Ghost delivers its last big release

Today we are releasing Ghost 0.5 – a massive technical progression and an exciting step forward for the Ghost blogging platform. By far the biggest release we’ve ever done, Ghost 0.5 is absolutely packed with new things.

This post, you may have noticed, is the first on the blog which is not written by John. Our flagship feature for this release is that Ghost now has support for multiple Authors, Editors and Administrators. Company, community and collaborative blogs are now all possible.

Ghost is the first and only Open Source publishing platform to build a public JSON API. We’re incredibly excited about the immense possibilities which this opens up for the future. What does that mean, exactly? Just like Twitter and Pinterest have an API which developers can build apps on top of, Ghost has this power as well. This means that iOS, Android, Desktop and even Web Apps can now all be built on top of any Ghost blog. Because Ghost is a self-consuming JSON API, every single feature which is in Ghost is available to 3rd party developers. Not just a subset; Everything. In the very near future we’ll be opening up authentication for the API via OAuth, In the meantime we’ll be publishing documentation so that developers can start to get to grips with what’s available.

The Ghost admin area may look generally the same, but under the hood it is a brand new beast. In February of this year we made the decision to convert the Ghost web app (the admin app which consumes the JSON API) to use Ember.js. What does that mean? Ghost is now a fully-featured client-side JavaScript application. Everything you do in the browser happens in real time. We’re now able to start building user-interface components which look and feel like what you might expect from a desktop (or mobile) operating system.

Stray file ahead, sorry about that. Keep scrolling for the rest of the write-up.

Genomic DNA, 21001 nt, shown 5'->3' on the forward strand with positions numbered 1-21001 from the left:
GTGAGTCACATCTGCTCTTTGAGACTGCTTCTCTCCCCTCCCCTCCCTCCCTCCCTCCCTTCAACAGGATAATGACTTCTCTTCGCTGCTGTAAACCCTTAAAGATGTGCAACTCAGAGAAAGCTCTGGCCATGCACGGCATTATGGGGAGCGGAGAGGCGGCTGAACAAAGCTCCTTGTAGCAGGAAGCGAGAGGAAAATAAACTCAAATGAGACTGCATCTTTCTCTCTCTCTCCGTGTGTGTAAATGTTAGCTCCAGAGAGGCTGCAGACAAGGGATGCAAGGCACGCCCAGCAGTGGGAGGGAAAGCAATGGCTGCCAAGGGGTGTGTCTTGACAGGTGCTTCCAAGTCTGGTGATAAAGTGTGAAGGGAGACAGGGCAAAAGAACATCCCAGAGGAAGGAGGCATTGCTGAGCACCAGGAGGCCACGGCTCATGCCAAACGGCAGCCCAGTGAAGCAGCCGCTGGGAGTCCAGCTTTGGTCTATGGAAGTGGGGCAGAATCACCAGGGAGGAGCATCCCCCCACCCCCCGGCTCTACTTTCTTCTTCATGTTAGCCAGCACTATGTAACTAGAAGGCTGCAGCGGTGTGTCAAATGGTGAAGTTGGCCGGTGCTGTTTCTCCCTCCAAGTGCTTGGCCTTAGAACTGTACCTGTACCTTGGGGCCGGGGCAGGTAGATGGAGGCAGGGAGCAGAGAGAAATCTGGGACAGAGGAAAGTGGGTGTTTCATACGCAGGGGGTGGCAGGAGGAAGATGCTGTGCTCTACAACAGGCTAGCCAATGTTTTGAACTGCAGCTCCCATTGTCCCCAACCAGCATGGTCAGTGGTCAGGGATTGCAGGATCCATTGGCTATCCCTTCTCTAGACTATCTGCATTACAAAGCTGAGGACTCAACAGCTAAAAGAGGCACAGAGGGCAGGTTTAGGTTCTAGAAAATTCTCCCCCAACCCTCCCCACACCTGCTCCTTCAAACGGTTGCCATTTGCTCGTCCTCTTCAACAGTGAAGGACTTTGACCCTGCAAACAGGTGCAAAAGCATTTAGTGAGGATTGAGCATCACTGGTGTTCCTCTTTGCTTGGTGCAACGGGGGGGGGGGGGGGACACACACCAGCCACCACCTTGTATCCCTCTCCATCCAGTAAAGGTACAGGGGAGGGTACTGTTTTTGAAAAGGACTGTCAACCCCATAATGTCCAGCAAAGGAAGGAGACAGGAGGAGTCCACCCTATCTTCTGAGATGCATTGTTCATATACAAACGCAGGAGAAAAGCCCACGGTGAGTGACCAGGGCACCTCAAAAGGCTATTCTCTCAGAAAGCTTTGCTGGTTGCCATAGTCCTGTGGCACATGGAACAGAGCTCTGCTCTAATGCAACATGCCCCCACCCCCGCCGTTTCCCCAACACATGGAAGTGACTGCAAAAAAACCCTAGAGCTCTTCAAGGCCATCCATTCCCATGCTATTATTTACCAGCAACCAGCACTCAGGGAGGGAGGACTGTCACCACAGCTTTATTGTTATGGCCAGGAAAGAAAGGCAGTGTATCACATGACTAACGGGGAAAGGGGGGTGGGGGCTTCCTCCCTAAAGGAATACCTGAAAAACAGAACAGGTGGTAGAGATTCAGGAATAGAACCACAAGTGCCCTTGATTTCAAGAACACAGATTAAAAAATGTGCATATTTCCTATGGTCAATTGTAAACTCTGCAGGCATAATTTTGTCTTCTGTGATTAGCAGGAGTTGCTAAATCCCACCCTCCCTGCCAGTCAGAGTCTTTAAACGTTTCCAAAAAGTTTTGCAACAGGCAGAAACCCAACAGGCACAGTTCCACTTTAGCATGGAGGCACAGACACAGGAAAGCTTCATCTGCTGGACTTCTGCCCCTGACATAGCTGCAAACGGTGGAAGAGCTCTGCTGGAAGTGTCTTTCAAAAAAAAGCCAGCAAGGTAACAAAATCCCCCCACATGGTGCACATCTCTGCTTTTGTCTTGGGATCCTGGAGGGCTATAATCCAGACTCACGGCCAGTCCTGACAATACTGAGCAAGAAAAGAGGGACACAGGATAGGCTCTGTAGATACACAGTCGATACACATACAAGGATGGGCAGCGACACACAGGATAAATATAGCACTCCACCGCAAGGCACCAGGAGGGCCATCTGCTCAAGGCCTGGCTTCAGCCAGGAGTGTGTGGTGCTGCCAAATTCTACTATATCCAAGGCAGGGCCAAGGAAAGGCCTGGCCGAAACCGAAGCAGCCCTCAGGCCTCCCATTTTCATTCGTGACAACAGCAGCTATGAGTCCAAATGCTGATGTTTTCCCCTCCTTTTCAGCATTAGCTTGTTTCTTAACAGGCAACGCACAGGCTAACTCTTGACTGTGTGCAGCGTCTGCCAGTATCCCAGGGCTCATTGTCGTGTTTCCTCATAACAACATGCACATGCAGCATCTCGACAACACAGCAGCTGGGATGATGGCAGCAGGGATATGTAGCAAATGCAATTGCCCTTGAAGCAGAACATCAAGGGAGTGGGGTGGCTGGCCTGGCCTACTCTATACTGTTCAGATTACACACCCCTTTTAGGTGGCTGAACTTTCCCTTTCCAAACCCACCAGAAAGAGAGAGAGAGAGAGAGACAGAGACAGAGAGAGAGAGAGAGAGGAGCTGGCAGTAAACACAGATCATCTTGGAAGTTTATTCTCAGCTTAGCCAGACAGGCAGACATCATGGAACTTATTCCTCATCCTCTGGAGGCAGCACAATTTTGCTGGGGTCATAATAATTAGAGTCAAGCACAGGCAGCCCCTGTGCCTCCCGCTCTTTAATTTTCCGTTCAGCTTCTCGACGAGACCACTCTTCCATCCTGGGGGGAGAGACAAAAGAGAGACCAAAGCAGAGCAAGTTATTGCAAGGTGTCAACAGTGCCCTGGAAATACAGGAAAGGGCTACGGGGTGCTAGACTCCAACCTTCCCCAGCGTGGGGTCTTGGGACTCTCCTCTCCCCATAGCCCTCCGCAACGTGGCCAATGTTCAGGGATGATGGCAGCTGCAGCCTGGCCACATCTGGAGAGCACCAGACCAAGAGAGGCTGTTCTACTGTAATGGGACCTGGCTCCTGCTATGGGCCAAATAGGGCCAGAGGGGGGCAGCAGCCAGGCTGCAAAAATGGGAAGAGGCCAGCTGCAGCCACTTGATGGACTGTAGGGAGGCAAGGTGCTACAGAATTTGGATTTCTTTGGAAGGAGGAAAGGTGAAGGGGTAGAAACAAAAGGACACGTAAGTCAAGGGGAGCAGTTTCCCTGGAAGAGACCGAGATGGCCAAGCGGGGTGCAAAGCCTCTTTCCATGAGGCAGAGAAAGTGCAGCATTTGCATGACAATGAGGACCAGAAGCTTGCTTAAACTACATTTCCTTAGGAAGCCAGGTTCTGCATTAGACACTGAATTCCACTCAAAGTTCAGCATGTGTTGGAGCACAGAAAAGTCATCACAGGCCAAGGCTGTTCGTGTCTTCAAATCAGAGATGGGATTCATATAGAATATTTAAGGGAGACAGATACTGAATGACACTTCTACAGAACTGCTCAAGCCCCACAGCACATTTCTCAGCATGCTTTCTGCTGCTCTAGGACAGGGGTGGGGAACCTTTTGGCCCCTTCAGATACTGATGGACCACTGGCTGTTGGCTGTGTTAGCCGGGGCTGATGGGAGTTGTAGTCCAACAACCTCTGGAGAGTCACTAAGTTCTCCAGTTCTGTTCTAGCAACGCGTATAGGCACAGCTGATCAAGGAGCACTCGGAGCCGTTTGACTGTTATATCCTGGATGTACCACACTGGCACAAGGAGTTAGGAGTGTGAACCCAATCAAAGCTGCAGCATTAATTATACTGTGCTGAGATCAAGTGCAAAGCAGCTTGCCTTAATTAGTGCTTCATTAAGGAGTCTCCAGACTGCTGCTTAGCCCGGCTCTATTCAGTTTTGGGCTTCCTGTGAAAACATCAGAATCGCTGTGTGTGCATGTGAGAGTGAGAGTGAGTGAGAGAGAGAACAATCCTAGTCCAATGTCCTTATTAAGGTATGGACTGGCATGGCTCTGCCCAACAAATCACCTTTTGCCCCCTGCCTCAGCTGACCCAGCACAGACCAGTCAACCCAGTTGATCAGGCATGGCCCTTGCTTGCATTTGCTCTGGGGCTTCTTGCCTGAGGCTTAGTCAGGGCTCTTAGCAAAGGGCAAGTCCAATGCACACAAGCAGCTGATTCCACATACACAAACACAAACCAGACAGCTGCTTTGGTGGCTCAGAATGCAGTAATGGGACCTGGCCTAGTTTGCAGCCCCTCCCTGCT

Our default theme has had massive update with beautiful new user profile pages, full-bleed homepage cover images, restructured navigation, improved mobile styles, and a massive improvement to typography contributed by Jake Giltsoff from Typekit.

host is leading the way with a new Open Source initiative called We now ship a text file with a plain English description of every feature within the software which might affect user Privacy.

New Install Screen – A refined UI when installing a new Ghost blog.

OAuth Support – for extensible, secure authentication with less hassle.

Mobile Improvements – Better support on touch based devices.

After a lot of consideration, we believe we’ve made significant error in how we do our releases. Until now we’ve blindly followed how other Open Source projects do software releases: 2-3 releases a year with fixed milestones and feature-sets. Each time a release comes around, it’s a big event and everyone has to upgrade (like right now). If you look at it objectively: this model is good for precisely nobody. Developers have to wait 3-6 months to see how users respond to their work, and then iterate on it another 3-6 months after that. For users who have to upgrade, the release cycle is always either too long or too short. Both are understandably frustrating. All of this is also a pretty archaic way of working, for web based software development in 2014. So we’re going to change it up.

Starting today, we’re moving to a more agile release process. Every 2-4 weeks we’re going to ship new features, improvements and bug-fixes to Ghost. There won’t be any more big-bang events like this one. There will be smaller, more frequent announcements that we’ve released new features, fixes and improvements. These releases will be rolled out automatically to all Ghost(Pro) users as and when they happen. No input required. We’ll let you know when there’s cool new stuff on your blog – and you concentrate on using it. Then, 2-4 weeks later we’ll ship the next round of improvements based on your feedback. For self hosted users, you can update any time you like. We’ll also push update notifications 4x a year, or whenever there is a critical security update.

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